I am about to commence a series of posts here about the Parable of the Prodigal Son, designed (I hope) as a framework for interfaith dialog.
I attended a religious retreat last weekend, and it occurred to me there that we might want to begin this study with a bracha, a prayer or blessing. I know that it’s common in both Jewish and Christian circles (and doubtless in other religious traditions) to begin study of sacred texts with a prayer. But I’ve never heard of this being done in interfaith dialog. So while on retreat, I asked a rabbi what would be appropriate, when a Jew begins interfaith study of scripture outside of the Jewish canon. She suggested that I look at the bracha said upon entering the Beit Midrash, the house of study.
In 2013, I will try to post more often, with short pieces as well as my usual massive tomes. I’ll also point to other good stuff I find on the web.
Here is an excellent piece by Karin Zetterholm of Lund University, where she gives us her explanation for how Jews interpret the Bible, something she says “appears puzzling to many people with a background in Protestant Christian tradition.” Zetterholm writes that from a Jewish point of view, “what God desires is active human participation in interpreting his word, resulting in a transformed, refined product.”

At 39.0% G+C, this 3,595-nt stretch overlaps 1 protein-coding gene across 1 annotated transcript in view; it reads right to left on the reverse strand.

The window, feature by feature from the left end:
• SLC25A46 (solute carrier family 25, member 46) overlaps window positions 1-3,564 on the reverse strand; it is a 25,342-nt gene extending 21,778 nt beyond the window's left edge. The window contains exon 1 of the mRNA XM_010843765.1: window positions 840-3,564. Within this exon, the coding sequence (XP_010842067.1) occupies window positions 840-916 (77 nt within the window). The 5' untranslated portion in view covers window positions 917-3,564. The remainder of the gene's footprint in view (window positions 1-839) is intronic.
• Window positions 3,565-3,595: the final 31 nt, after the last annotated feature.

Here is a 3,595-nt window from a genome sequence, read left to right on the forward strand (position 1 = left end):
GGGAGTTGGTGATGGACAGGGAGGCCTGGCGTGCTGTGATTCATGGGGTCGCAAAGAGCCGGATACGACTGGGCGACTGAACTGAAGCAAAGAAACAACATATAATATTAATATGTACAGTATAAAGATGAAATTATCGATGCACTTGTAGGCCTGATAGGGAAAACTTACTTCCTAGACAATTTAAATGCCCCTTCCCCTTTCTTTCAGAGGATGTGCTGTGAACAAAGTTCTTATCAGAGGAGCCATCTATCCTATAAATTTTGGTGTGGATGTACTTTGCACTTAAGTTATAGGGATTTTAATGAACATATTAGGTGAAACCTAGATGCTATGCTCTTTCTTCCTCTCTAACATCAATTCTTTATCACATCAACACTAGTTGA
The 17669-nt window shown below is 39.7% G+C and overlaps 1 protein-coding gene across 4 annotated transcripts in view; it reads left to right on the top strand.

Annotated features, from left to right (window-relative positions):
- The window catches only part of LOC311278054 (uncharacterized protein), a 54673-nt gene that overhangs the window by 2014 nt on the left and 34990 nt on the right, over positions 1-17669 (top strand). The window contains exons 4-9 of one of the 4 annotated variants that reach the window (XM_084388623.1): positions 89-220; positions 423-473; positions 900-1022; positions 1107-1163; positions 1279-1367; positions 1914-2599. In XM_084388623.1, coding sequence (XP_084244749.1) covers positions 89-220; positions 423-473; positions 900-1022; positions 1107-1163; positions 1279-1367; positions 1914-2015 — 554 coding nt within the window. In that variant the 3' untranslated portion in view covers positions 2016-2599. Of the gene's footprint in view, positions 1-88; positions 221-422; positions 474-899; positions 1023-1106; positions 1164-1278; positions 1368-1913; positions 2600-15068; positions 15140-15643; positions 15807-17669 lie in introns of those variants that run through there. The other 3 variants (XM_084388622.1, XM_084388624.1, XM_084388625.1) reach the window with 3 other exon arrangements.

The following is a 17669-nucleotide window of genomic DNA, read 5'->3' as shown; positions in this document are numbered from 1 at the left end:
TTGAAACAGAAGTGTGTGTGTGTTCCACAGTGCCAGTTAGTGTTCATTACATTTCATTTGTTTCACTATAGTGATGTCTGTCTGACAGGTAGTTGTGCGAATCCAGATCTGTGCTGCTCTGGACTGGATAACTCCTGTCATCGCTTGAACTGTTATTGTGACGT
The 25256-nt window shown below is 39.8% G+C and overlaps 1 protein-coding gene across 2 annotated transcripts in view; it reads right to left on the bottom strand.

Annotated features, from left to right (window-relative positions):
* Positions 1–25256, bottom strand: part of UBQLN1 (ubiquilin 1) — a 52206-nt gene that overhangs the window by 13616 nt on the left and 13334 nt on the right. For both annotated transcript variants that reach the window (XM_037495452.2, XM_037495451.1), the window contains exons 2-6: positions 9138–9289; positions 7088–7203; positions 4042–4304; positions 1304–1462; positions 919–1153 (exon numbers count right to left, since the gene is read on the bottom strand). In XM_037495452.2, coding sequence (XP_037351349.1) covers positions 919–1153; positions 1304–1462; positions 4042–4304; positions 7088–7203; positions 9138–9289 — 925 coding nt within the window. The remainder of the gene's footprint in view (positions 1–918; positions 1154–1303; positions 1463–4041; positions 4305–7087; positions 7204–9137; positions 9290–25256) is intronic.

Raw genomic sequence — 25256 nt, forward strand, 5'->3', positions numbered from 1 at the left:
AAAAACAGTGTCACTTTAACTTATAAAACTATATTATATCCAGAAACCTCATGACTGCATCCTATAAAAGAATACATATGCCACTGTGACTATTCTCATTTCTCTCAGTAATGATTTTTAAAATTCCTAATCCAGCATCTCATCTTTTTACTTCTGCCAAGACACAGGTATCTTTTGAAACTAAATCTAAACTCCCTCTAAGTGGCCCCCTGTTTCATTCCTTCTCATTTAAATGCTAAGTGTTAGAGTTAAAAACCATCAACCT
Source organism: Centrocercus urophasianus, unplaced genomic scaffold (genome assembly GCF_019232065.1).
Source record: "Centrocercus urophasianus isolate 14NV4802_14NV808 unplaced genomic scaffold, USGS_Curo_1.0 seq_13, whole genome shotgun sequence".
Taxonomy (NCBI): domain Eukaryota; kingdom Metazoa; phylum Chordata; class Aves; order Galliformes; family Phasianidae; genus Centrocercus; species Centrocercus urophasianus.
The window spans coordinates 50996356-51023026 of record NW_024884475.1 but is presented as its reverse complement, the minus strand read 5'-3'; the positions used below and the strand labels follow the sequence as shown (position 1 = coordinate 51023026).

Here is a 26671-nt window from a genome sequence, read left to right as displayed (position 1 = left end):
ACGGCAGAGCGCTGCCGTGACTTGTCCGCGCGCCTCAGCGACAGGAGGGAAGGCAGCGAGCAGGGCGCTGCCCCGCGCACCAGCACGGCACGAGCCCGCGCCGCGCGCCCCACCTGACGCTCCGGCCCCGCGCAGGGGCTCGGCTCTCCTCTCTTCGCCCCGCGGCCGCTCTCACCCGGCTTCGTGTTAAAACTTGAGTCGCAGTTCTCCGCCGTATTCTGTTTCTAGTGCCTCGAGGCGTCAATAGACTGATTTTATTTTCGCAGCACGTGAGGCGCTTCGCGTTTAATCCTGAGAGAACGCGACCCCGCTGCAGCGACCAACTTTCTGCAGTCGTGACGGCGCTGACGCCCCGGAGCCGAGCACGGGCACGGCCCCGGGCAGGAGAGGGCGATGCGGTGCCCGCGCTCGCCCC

This is the final piece in my series about the historical Jesus. You can read the first four parts of this series here, here, here and here. In this last part, I’m going to sum it all up, not just how we understand the historical Jesus, but how we can talk about him in interfaith dialog. I will do this with a discussion of Anthony Le Donne’s book Historical Jesus: What Can We Know and How Can We Know It?
But this isn’t going to be easy.
For one thing, Le Donne is a thorough-going, card-carrying postmodernist, and postmodernists are a pain in the neck to write about. One reason postmodernists are a pain in the neck is that they’re having more fun being postmodernist than you’re having trying to understand them. Think of postmodernism as Groucho Marx playing the college president in “Horse Feathers”, mocking the faculty with what may be the best song in the Marx repertoire:
Your proposition may be good
But let’s have one thing understood
Whatever it is, I’m against it!
And even when you’ve changed it
Or condensed it
I’m against it!